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Selective stimulation of serotonin2c receptors blocks the enhancement of striatal and accumbal dopamine release induced by nicotine administration.

Research paper by Vincenzo V Di Matteo, Massimo M Pierucci, Ennio E Esposito

Indexed on: 02 Apr '04Published on: 02 Apr '04Published in: Journal of Neurochemistry



Abstract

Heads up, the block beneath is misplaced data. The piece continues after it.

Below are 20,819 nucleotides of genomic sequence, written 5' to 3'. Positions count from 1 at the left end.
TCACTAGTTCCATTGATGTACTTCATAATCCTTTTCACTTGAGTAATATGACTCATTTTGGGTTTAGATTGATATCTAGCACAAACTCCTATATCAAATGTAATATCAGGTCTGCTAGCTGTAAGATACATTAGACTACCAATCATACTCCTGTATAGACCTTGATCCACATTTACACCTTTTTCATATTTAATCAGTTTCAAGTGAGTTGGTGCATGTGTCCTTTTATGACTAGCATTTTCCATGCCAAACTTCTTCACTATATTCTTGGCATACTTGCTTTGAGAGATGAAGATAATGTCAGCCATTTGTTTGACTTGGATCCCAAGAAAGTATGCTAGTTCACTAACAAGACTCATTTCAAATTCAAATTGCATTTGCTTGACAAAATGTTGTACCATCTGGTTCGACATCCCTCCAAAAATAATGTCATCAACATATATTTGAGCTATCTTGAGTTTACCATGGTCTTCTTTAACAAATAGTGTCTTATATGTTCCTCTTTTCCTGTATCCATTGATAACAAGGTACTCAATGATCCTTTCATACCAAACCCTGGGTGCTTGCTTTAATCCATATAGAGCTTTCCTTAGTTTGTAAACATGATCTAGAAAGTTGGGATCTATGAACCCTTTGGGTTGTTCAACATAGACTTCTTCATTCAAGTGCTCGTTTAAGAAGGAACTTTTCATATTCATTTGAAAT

The effects of acute and repeated nicotine administration on the extracellular levels of dopamine (DA) in the corpus striatum and the nucleus accumbens were studied in conscious, freely moving rats by in vivo microdialysis. Acute intraperitoneal (i.p.) injection of nicotine (1 mg/kg) increased DA outflow both in the corpus striatum and the nucleus accumbens. Repeated daily injection of nicotine (1 mg/kg, i.p.) for 10 consecutive days caused a significant increase in basal DA outflow both in the corpus striatum and the nucleus accumbens. Acute challenge with nicotine (1 mg/kg, i.p.) in animals treated repeatedly with this drug enhanced DA extracellular levels in both brain areas. However, the effect of nicotine was potentiated in the nucleus accumbens, but not in the corpus striatum. To test the hypothesis that stimulation of 5-HT (5-hydroxytryptamine, serotonin)(2C) receptors could affect nicotine-induced DA release, the selective 5-HT(2C) receptor agonist RO 60-0175 was used. Pretreatment with RO 60-0175 (1 and 3 mg/kg, i.p.) dose-dependently prevented the enhancement in DA release elicited by acute nicotine in the corpus striatum, but was devoid of any significant effect in the nucleus accumbens. RO 60-0175 (1 and 3 mg/kg, i.p.) dose-dependently reduced the stimulatory effect on striatal and accumbal DA release induced by an acute challenge with nicotine (1 mg/kg, i.p.) in rats treated repeatedly with this alkaloid. However, only the effect of 3 mg/kg RO 60-0175 reached statistical significance. The inhibitory effect of RO 60-0175 on DA release induced by nicotine in the corpus striatum and the nucleus accumbens was completely prevented by SB 242084 (0.5 mg/kg, i.p.) and SB 243213 (0.5 mg/kg, i.p.), two selective antagonists of 5-HT(2C) receptors. It is concluded that selective activation of 5-HT(2C) receptors can block the stimulatory action of nicotine on central DA function, an effect that might be relevant for the reported antiaddictive properties of RO 60-0175.